On a more global scale, the rise of the internet has meant that many Muslim women can now setup a blog or website and speak their mind without fear that their words are going to be misrepresented. News sites tackling inaccurate portrayals of Muslim women such as Muslimah Media Watch (MMW) and Altmuslimah are going from strength to strength. MMW which started life as a one woman blog in 2007 was recently re-launched as a website with a 21 plus blogging team hailing from places as far afield as Egypt to Switzerland.

Fatemeh Fakhraie of Muslimah Media Watch

Fatemeh Fakhraie, the US writer and founder of MMW, remarks that she was uncomfortable with the mainstream media’s tendency to portray Muslim women as either “exotic sex slave, oppressed woman, or dangerous terrorist” and so decided to setup the blog. MMW states that it tackles “one-dimensional and misleading” representations of Muslim women in everything from small-town newspapers and blogs to major news channels and women’s magazines-for example MMW questioned the consistently negative portrayal of Muslim women in Marie Claire.

Whilst this media intervention is certainly novel, it by no means reflects a sudden awakening amongst Muslim women. As Fatemeh explains, “Muslim women have been thinking and writing and participating since the beginning of Islam but I don’t think anyone’s been listening until now… I do think there’s been a wonderful influx of differing Muslim women voices in the last ten years in response to 9/11 and the fact that, as Muslims, we have been forced into a spotlight.”

This “spotlight” may also explain the success of these sites and organisations which, Asma Uddin of Altmuslimah insists, are taking issues that were previously restricted to academic circles and the masses and Muslim women are dealing with them in their daily lives.

The increasingly vocal reactions also reflect a new generation of Muslim women who are well-educated, smart and unafraid to question what they read in the news. As Asma explains, “As second generation American Muslim women we are a lot more concerned with civic engagement and dealing with the media than our parents, who were busy trying to make a living. We have more ownership and confidence to express ourselves.”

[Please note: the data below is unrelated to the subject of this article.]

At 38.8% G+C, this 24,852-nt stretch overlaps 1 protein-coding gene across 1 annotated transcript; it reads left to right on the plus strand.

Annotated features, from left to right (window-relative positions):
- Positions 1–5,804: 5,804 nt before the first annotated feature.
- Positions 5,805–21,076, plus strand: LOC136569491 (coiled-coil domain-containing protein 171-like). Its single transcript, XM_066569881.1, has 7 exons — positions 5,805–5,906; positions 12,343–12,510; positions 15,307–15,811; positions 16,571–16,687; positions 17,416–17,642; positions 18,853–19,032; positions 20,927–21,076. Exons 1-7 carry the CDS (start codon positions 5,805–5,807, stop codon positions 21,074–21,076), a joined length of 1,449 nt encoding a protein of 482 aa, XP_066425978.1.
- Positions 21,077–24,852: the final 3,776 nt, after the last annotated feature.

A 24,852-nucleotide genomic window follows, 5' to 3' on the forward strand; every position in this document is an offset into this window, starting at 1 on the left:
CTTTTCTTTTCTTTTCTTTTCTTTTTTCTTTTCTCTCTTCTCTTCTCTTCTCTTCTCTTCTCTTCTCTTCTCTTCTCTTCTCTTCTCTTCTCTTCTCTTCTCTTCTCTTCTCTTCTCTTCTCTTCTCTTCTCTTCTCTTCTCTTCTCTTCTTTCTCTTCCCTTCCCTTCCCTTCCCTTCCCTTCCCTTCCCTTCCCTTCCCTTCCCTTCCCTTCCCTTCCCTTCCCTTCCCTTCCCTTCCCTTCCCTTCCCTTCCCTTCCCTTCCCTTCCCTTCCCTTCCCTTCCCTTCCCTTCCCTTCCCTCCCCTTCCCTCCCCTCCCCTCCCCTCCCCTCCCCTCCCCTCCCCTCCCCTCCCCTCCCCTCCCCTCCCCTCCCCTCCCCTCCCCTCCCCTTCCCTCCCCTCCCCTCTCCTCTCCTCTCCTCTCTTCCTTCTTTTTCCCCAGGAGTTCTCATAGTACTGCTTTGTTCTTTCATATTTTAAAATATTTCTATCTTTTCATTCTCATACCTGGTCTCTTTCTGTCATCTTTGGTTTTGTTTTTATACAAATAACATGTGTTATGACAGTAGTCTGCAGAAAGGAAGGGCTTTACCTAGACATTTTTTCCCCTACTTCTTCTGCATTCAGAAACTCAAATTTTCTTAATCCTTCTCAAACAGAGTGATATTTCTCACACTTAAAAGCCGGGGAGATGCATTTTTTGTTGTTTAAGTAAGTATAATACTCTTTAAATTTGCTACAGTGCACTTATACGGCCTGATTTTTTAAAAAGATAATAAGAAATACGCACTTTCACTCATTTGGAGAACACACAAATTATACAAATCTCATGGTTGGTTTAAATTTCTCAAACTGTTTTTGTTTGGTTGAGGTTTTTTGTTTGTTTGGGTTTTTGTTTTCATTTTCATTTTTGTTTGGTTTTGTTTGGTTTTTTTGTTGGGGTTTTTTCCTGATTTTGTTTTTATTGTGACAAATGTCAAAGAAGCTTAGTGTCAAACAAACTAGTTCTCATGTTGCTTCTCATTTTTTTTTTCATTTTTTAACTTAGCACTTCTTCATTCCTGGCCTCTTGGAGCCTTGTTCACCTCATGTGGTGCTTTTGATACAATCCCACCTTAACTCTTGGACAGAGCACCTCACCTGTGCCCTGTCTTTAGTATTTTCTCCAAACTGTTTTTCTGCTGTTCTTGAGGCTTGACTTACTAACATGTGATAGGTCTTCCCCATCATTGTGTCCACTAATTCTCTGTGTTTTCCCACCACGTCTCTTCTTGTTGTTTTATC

Rajnaara Akhtar presenting an award

Rajnaara, who lives in the UK echoed this sentiment stating that Muslim women identify themselves as British Muslims and are secure enough in their identity to stand up for what they believe.  “We feel part of this society, we see ourselves as British… We don’t feel apologetic for our particular religious affiliations, so hopefully our positive engagement and responses will make it much harder for people to depict Muslim women in a stereotypical manner in future.”

Keywords: Muslim women in media, AltMuslimah, Muslimah Media Watch, Fatemeh Fakhraie, Asma Uddin, Pro-Hijab, Rajnaara Akhtar

Veiled Threat at B*tch Magazine

Well, its finally here! The piece I put together for Bitch Magazine on Princess Hijab is on their website. It’s so great to see it published as it was a challenging one, not only in terms of content but also having to overcome language barriers (Princess Hijab is French afterall).

Thankfully, the people at Bitch were great and Andi Ziesler was so generous with her time and getting useful feedback to me. Being a young freelancer, the one thing I crave is feedback! Constructive, of course I am only human :)

Enjoy. And feedback anyone?

Veiled Threat

The guerrilla graffiti of Princess Hijab
Veiled Threat
Article by Arwa Aburawa, appeared in issue Art/See; published in 2009; filed under Art.

Since 2006, the elusive guerrilla artist known as Princess Hijab has been subverting Parisian billboards, to a mixed reception. Her anonymity irritates her critics, many of whom denounce her as extremist and antifeminist; when she recently conceded, in the pages of a German newspaper, that she wasn’t a Muslim, it opened the floodgates to avid speculation in the blogosphere. If her claim of being a 21-year-old Muslim girl was only partially true, some wondered what the real message was behind her self-described “artistic jihad.”